Field Excursions are run by the Department of Earth and Planetary Sciences and are geared toward 2nd-year students. The trips provide students with an opportunity to observe geological features around the world. Since the establishment of the Department of Earth and Planetary Sciences 21 years ago, Field Excursions have taken place every year without fail.
The places visited until now have primarily focused on the United States and have included the Grand Canyon, Yosemite Valley, Death Valley, Barringer Crate in Arizona, and Kīlauea, which are geologically diverse and extremely interesting locations. There have been thirteen excursions to the American mainland, seven to the Hawaiian Islands and one to New Zealand.
In the Department of Earth and Planetary Sciences, student education is carried out with the aim of developing a new generation of earth and planetary scientists and engineers with a global outlook. The department offers Field Excursion classes as one part of that education. On Field Excursions the students visit overseas geological sites that allow direct contact with nature, which is important.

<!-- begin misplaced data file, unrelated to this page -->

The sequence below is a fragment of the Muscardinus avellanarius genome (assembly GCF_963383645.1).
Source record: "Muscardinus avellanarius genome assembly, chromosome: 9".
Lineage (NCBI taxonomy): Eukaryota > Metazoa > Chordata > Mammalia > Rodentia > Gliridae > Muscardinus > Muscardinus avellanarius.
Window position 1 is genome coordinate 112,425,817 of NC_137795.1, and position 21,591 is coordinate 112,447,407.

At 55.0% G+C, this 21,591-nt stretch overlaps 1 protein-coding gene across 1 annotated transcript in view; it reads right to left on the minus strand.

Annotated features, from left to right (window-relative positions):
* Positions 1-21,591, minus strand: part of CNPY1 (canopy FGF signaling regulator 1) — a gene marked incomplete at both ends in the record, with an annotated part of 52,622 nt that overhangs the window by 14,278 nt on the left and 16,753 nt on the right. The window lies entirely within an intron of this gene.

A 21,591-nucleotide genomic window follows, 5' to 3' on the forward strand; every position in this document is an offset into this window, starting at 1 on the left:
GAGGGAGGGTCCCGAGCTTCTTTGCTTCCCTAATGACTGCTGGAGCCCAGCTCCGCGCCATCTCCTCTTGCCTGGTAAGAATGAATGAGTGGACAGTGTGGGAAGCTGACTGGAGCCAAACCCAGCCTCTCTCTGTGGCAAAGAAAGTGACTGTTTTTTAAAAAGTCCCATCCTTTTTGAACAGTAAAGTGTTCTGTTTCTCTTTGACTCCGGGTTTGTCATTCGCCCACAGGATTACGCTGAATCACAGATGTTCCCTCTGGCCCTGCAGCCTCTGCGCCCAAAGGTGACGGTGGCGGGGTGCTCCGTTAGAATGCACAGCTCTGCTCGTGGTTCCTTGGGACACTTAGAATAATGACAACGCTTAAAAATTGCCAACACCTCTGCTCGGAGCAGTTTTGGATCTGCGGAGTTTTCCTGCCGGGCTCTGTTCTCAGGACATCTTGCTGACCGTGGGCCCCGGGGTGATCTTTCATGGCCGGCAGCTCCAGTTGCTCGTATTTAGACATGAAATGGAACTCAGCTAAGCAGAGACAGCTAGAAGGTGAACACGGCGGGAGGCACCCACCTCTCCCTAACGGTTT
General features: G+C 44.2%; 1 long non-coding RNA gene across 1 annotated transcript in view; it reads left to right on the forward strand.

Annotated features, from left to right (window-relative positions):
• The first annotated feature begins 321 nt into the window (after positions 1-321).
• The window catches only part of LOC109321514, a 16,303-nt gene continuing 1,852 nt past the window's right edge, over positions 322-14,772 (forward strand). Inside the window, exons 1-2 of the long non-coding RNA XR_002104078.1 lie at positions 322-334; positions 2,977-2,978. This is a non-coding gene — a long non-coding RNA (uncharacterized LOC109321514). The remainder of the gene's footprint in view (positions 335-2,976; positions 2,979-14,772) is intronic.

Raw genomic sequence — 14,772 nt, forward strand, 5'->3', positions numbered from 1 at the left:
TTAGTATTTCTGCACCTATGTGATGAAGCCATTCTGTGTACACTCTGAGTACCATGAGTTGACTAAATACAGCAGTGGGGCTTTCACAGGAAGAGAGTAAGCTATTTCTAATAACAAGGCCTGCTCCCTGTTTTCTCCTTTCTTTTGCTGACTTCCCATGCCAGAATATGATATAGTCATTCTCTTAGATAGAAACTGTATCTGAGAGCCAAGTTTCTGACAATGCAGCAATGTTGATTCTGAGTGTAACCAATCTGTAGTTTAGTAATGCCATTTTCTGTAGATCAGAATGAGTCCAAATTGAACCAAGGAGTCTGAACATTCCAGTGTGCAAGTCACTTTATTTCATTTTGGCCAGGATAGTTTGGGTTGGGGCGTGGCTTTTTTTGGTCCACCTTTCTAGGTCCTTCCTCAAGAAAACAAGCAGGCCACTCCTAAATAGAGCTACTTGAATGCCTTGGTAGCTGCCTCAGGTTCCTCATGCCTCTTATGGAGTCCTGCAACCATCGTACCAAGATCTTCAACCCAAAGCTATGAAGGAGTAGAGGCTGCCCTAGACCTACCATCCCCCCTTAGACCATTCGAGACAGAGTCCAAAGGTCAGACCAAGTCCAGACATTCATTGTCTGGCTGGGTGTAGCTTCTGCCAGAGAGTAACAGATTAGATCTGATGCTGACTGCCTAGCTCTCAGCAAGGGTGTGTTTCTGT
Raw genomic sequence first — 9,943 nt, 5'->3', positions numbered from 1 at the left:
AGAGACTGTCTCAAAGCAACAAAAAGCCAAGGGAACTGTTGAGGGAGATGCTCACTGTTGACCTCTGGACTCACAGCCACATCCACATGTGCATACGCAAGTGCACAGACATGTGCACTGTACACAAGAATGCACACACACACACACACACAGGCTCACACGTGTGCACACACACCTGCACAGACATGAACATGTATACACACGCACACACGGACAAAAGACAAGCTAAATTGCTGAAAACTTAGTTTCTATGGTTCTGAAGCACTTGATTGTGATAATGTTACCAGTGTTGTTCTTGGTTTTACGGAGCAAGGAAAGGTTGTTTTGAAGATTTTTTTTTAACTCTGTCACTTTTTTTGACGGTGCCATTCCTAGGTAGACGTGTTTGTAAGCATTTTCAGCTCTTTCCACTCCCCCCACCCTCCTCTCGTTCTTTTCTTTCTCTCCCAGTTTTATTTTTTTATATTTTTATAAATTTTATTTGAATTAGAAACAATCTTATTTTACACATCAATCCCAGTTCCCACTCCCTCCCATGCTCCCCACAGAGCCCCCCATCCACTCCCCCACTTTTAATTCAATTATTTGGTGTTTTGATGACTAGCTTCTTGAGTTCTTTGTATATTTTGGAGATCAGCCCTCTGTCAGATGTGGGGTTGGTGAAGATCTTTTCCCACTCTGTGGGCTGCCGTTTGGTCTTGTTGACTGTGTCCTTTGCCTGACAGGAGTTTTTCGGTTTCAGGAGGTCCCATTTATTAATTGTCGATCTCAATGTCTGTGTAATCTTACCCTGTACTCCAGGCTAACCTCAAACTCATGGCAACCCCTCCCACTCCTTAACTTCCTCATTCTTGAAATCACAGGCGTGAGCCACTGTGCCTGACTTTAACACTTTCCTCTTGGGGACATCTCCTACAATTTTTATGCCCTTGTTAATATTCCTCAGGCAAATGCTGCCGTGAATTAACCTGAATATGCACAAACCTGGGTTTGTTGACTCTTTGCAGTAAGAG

The Japanese archipelago is located on the edge of the Asian continent and is a place where many distinctive earth-science phenomena can be observed, as typified by earthquakes and volcanic activity. However, there are many natural phenomena and important earth-science phenomena that exist in the world that cannot be directly observed in Japan. Accordingly, venturing overseas and observing these phenomena on-site is necessary in order to train human resources with a global outlook. Field Excursions provide an opportunity for students to interact directly with international researchers and students in other countries which will benefit them in their future careers.
In 2014, the Field Excursion took place in Hawaii from February 19-27. Students stayed on the Hawaiian Islands of Oahu and Hawaii, and had extensive learning experiences including specialist lectures at the University of Hawaii at Manoa and the Hawaii Volcano Observatory, a tour of the red-hot lava plateau from the summit of Kīlauea to the coast, and a field trip to the Subaru Telescope facility at the summit of Mauna Kea.
Field Excursions are not simply trips overseas. Before setting out, lectures on the excursion destinations are held and preparation includes cultivating a high level of independence and creativity. Groups of students read and study scientific articles in English on the geographical phenomena at their destination and also give presentations on what they learned.